Movie Review: Warrior

By Stephen Rebello

Nick Nolte, Joel Edgerton and Tom Hardy deliver a trio of powerful performances.

Director: Gavin O’Connor Rating: PG-13 Studio: Mimran Schur Pictures

Those expecting a sports film to be about Something Bigger might feel let down by Warrior. In it, Nick Nolte plays the tumbledown, broken father of financially strapped family man Joel Edgerton and wild, feral, mysterious military man Tom Hardy who wind up competing against each other for $5 million in a mixed martial arts knockdown/drag out.

Warrior may not be The Fighter or The Wrestler, let alone Raging Bull, but whatever you go in expecting, the movie’s emotional, visceral wallop certainly works you over. Directed by Gavin O’Connor from a screenplay credited to him, Cliff Dorfman and Anthony Tambakis, the moody, spare film is set mostly in working class suburban Philadelphia and, aside from the obligatory training scenes and pumped up action, is at its best when it painfully details the two brothers rejecting their abusive, alcoholic father who is celebrating 1000 days of sobriety and is desperate for some kind of reconciliation.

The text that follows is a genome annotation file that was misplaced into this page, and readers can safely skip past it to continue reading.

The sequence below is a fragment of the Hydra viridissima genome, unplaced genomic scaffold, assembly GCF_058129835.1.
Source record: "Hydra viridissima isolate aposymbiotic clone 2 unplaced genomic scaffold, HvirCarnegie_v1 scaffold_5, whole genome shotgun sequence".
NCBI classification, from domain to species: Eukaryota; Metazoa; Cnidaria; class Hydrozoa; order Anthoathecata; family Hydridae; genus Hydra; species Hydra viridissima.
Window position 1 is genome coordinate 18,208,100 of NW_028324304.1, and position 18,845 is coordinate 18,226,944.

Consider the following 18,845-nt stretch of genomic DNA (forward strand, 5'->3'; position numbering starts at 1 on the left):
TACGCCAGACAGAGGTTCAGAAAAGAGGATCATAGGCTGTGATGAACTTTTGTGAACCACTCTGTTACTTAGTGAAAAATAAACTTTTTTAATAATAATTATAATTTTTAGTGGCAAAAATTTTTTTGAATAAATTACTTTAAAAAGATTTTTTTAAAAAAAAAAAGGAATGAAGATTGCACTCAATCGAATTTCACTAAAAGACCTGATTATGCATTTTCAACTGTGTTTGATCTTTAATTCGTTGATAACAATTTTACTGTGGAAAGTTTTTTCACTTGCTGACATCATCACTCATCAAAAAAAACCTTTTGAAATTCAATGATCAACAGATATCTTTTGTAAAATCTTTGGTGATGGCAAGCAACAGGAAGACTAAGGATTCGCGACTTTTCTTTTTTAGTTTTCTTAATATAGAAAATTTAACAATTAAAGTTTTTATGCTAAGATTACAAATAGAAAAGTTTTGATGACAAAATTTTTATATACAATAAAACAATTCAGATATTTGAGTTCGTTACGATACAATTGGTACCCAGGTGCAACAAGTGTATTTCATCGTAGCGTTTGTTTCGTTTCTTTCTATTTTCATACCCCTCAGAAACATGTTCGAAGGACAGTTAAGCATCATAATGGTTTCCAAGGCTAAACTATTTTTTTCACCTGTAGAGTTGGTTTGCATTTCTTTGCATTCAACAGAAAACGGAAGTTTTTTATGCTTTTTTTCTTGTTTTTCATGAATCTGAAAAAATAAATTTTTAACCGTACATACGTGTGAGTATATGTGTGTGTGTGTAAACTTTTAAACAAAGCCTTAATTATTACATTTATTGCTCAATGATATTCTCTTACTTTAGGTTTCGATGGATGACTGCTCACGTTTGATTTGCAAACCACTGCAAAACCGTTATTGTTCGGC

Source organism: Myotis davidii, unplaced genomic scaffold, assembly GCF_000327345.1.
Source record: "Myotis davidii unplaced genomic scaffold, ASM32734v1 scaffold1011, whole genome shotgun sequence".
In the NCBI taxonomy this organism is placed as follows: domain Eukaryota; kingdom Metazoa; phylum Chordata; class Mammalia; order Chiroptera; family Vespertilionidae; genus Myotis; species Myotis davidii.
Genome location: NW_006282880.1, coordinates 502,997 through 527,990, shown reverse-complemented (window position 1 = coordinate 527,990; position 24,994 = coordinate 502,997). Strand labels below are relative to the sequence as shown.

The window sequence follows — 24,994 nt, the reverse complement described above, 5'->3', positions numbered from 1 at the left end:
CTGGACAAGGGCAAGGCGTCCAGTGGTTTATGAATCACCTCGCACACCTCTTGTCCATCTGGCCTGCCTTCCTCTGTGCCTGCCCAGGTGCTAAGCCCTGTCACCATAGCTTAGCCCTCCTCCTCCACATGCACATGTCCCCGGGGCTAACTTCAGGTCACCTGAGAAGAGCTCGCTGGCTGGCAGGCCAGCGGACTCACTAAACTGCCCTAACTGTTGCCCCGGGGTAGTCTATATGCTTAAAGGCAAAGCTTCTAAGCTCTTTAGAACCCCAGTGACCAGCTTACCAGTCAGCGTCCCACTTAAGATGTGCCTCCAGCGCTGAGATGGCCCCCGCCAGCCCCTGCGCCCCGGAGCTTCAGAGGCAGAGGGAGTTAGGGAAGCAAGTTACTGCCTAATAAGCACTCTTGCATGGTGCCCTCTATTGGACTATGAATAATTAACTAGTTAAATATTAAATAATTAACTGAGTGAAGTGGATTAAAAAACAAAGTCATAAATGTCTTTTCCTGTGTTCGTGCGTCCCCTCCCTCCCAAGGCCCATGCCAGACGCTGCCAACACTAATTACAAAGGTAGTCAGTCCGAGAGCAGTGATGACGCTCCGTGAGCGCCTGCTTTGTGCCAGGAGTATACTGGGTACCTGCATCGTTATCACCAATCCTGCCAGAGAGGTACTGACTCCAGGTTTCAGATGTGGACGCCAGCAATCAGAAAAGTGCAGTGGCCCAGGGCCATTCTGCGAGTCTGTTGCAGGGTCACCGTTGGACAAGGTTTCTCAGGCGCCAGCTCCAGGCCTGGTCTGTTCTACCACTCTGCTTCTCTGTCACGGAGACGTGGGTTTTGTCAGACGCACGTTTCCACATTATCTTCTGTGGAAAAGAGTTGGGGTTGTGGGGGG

Nolte, his golden boy movie past and looks savaged by decades of hard living, gives an achingly sad performance—even when the script sidelines him. The Australian Edgerton, as the schoolteacher forced by the economy to make ends meet by boxing thugs in parking lots, is also first class, never overplaying the sentiment in scenes with his two young daughters and wife (Jennifer Morrison). Brit actor Hardy, his character’s complicated motivations hidden for much of the running time, slams the movie with a sense of rage and anguish driven by unendurable pain. You don’t need to know or care jack about mixed martial arts because the film immerses you so deeply into that world it practically rubs your nose in it. If the bloody, beaten-to-a-pulp finale doesn’t get your pulse pounding while generating a lump in the throat, we don’t know what to tell you.

Despite the red meat action sequences, you don’t leave Warrior pumping your fist so much as touched by the lives of the three crushed, damaged leading characters. Moving, satisfying and elevated by a trio of powerful performances, Warrior connects straight to the heart and spirit.

About the Author

Playboy Contributing Editor Stephen Rebello has written many Playboy Interview and 20 Questions features. He is the author of such books as the notorious Bad Movies We Love (with Edward Margulies) and Alfred Hitchcock and the Making of Psycho, the latter of which has inspired a dramatic feature film set for production in 2012. His most recent Playboy Interviews include Josh Brolin and Cameron Diaz.


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